A day of drizzle marked that glorious souvenir of Victorian Britain; the August Bank Holiday. Walking with my son before his return for the final year at university, in the late afternoon we noticed the ripening blackberries. The dark-spotted hedges were a reminder of our many previous walks in his childhood years, armed with ice cream tubs to gather those pungent berries, all holding the promise of sweet spicy crumbles and purple-stained dishes.
The heavenly scent of stewing wild berries always takes me back to a brief stay in a beautiful old house with an even more glorious garden; Rolvenden in August 1966. We had returned after two years in Malaysia, (still referred to as “Malaya” by most Britons in those days), so this intense memory is perhaps more acute due to its status as my first house and garden after a substantial stint living in the tropics. Our journey from Singapore was on the Italian cruise liner, the Achille Lauro; my army-wife mother and her five children in an airless, cramped cabin. I was child number four, my siblings ranged from age 10 down to my six-week old baby sister. Our father was returning on a flight and we were sailing due to mother’s previous ear operation; the risk of flying meant we could “enjoy” a cruise back to Southampton. I can still recall our growing excitement which would soon fall into the biggest hole of disappointment. The glossy brochure did not deliver the promised luxury; our ship was tossed across rough oceans, seasickness struck and the food on board was ghastly although I know I enjoyed the delicious breakfast rolls which must have been fresh-baked on board. Despite the 49 years I can still replay a series of memories in my head, my favourite probably the view towards the desert as the ship travelled up the Suez Canal. The gullie-gullie man climbed onboard and we were entertained by his traditional magic tricks; how those chicks appeared from behind the boy’s ears I simply could not work out!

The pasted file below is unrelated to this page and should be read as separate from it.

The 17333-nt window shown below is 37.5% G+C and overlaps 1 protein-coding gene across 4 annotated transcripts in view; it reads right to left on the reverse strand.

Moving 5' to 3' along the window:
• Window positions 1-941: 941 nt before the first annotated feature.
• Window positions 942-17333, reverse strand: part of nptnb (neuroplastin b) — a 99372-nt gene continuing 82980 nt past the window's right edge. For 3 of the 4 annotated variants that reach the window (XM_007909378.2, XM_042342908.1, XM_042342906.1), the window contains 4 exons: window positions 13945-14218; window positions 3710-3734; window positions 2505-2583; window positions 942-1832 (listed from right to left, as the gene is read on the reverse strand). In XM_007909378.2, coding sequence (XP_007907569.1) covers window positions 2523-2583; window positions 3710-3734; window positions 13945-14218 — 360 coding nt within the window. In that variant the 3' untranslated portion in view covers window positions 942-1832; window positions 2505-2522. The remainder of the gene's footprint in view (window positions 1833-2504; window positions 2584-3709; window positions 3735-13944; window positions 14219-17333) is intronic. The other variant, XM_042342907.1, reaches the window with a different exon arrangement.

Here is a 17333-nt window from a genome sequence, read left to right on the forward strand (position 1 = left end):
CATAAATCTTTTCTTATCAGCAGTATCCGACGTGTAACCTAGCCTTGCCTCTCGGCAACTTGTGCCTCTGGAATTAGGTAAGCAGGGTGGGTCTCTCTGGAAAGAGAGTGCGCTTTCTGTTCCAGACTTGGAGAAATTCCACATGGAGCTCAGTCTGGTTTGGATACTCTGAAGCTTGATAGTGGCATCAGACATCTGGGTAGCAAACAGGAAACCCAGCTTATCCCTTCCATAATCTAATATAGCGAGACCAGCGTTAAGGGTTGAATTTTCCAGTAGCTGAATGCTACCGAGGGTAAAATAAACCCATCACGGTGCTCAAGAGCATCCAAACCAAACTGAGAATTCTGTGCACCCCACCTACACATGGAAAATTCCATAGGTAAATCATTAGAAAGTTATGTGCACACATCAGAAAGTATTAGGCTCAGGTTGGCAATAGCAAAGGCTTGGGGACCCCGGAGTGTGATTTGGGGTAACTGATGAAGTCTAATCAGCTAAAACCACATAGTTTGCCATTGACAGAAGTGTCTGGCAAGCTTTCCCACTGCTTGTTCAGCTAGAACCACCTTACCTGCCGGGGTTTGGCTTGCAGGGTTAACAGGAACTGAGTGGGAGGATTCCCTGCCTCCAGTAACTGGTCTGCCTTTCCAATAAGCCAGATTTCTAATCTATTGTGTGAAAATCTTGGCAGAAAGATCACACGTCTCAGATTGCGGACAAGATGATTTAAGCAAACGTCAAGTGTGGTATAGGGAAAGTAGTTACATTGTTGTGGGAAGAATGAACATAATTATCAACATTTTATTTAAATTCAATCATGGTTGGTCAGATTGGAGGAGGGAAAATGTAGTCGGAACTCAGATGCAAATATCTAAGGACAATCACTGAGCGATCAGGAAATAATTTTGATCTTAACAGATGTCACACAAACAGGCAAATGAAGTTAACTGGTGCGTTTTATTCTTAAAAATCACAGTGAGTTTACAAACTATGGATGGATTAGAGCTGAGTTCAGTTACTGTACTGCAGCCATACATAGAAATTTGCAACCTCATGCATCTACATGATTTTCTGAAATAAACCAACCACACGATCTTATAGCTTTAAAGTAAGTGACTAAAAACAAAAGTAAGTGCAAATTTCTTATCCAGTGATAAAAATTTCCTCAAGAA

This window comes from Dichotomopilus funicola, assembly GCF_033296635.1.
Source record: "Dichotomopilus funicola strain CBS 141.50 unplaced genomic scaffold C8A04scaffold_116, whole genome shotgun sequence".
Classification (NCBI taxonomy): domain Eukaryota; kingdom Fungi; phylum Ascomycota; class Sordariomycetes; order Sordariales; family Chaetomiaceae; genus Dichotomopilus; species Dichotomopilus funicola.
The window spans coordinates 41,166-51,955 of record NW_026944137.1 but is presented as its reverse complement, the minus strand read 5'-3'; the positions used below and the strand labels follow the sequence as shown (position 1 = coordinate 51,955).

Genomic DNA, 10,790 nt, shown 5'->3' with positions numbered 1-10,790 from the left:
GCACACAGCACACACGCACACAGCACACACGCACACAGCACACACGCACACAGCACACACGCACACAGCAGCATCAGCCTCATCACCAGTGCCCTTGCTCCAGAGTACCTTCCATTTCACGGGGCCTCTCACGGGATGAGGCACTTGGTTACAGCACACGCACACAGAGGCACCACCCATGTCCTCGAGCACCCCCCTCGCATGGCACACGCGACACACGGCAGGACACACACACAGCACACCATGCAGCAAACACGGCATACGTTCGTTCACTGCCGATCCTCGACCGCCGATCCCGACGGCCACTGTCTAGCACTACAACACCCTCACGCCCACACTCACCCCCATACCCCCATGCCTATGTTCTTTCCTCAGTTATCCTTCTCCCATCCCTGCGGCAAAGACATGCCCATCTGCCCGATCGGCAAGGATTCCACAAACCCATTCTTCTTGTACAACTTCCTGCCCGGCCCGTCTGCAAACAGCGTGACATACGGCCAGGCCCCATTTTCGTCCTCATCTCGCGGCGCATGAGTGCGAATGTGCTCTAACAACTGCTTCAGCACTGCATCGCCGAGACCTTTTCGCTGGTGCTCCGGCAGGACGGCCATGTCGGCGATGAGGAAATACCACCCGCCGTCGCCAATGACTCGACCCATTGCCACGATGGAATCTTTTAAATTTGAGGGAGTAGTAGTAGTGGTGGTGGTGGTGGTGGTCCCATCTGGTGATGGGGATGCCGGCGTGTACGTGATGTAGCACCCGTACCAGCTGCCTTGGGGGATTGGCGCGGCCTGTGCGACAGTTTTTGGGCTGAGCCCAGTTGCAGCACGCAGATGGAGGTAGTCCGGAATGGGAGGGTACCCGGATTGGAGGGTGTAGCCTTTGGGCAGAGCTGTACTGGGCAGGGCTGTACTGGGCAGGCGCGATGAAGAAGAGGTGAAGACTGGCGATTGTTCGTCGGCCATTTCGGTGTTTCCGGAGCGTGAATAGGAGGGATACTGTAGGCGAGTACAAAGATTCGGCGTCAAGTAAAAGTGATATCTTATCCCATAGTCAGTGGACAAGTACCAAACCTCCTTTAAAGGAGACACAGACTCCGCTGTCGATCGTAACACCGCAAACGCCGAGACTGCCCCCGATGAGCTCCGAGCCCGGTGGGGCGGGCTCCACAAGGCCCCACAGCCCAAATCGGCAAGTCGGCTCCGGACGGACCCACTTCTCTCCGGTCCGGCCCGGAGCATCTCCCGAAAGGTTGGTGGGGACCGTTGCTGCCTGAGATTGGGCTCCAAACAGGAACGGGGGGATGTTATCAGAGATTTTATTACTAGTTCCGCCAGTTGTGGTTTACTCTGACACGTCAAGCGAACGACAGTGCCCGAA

Thus Rolvenden and our family country walks to gather blackberries is etched in my brain to be forever accessed and refreshed when sighting those hedgerow fruits. To me they signify the closing of summer; our sojourn in the Kentish countryside was so brief, our travels soon carried us away like the scent of stewing fruit disappearing through the open window. But the purple stain left its mark inside my head…blackberries belong there, in that old house with its view towards open fields and the ancient oast house standing alone.
I understand that the sense of scent is directly connected to the brain; if scientists could plug into my brain they would see those berries for themselves, and be able to taste the dish set before me whilst recording the staining of my lips.